Tuesday, April 29, 2008

Winds of Spring

Looks like my plans are made for this week. Above is a picture of the maple helicopters that had fallen onto the deck as of about an hour ago. As I sit here listening to the strong breezes knock more off the trees and against the house, I know these have been added to by now. It's stopped raining and now it's windy and chilly outside, but with a promising sky. I'll let these dry off today, and collect still more, then go to work on them tomorrow with a broom and rake. These seeds are everywhere, on roofs, in the fertile ground of the garden, and in the rain gutters. They'll have to be dealt with. In the meanwhile, there's plenty to do inside here, sweeping up the last of the oak pollen. That will keep me busy for a day or two.

Not to sound like I'm 62 years old or anything, but I'm kicking and screaming towards the realization that I'm going to have to do something about joint pain I'm experiencing more and more. It makes these daily chores a painful ordeal, and I'll be damned if I'm going to be sidelined if I can help it. I come from a line of people rich in many things, among them rheumatoid arthritis. My mother had a case that hid itself until she was in her 50s. Sometime during that decade, she was working with my father, helping in the construction of their new house by the water, when she had an accident and fell, landing from some height on her back. It was then that the rheumatoid arthritis was discovered. I'll never forget seeing her carried to her bed nor the extreme pain she was in, which lasted weeks. As time passed, the disfigurements of the disease became visible; her fingers were badly twisted by the time she reached her 70s (but she was able to knit me the bedspread I still use). It wasn't just on my mother's side of the family, either: my Aunt Grace, my father's sister, suffered with the disease for as long as I knew her. I only remember her with the bloated ankles brought on by the cortisone she took to control the pain. My sister, who makes her living at the piano, has so far been spared any pain or disfigurement. Good for her.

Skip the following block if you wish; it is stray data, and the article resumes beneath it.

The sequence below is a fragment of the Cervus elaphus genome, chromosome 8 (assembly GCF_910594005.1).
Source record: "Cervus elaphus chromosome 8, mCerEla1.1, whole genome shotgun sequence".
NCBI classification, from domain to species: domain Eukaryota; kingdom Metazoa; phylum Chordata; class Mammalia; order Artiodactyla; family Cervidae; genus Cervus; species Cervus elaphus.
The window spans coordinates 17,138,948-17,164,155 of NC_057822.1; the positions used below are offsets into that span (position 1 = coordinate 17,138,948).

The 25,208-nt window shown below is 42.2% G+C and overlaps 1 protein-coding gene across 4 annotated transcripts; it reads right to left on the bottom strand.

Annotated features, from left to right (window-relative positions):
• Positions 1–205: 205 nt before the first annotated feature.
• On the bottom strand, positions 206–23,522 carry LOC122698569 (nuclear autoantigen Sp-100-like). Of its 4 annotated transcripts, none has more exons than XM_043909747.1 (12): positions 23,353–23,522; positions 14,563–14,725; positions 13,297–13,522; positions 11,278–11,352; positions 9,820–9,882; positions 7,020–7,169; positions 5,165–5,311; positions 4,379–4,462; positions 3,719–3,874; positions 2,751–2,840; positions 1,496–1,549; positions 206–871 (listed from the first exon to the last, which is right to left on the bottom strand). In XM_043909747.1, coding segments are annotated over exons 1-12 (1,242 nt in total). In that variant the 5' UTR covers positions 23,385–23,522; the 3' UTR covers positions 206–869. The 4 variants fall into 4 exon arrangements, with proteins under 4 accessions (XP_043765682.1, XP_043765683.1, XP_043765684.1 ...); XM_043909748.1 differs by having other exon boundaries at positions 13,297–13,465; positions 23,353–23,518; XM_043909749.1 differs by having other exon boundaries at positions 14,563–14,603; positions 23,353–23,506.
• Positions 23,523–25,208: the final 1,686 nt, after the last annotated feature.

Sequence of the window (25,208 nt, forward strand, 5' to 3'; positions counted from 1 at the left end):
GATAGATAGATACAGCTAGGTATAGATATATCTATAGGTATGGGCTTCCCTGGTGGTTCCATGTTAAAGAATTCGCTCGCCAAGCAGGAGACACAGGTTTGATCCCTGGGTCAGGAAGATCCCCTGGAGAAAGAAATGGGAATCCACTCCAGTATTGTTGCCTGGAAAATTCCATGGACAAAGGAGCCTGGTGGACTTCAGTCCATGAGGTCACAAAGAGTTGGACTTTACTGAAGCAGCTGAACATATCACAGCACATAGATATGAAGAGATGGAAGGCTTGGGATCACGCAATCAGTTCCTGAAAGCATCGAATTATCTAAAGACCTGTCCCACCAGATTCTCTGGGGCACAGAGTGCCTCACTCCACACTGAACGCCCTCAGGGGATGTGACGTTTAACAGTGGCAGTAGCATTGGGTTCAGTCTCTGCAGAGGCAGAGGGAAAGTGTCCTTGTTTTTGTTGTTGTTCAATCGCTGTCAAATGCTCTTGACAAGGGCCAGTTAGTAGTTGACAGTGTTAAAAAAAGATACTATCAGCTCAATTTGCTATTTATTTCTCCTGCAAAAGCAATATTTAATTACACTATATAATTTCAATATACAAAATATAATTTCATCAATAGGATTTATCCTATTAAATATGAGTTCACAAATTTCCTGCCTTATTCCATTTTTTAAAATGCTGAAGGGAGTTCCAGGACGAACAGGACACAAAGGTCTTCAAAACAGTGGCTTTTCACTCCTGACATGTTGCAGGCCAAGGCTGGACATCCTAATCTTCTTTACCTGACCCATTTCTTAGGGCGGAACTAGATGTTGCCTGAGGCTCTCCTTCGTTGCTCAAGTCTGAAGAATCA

I've always assumed I would get osteo-arthritis simply as a function of the use of my joints. Cartilage does break down. And even with the pain in my hips, I'm still able to take my morning walks, because walking at that brisk pace is far different from a slow stroll, which does become painful after an hour or so. But with RA in my background, I owe it to myself to know what it is I'm dealing with. An eventual hip replacement is by far preferable to an auto-immune disease that simply progresses at its own, inexorable but unknowable speed. So I guess I'll be making a doctor's appointment this week, too.

6 comments:

Nan said...

Thanks for the Vince tune. I listen to him quite often. And, if it is a hip replacement that is needed, it will give you "new life." Tom had one 2 years ago, after dealing with chronic pain and a pronounced limp for several years. After the initial recovery, he got his life back and has no regrets - except that maybe he should have done it sooner. I'm glad you are going to check it out.

Ralph said...

Thanks for the words of encouragement, Nan. A friend in his 40s has just had his second hip replaced and I've been cheering him on, too..if that's all it comes to and it's not RA I'll be grateful.

Kat said...

Ralph,
My sister Moe has had RA since her twenties, and she is amazing. Even with all that pain she raised three kids and wields a mean vacuum. Her hands and feet swell and she can barely walk or use her hands, but that never stops her. Just amazing!

Cuidado said...

A year ago I was seeing my doctor for the same thing. Thank goodness for ibuprophen.

Ralph said...

Well, of it comes to that, Kat, Mo's certainly an inspiration.

Ralph said...

So right abouut ibuprofin, Cuidado. I don't like some of its supposed long-term side effects, but if that's all there is to take and it turns out that's what I have, then I guess I'll just adjust.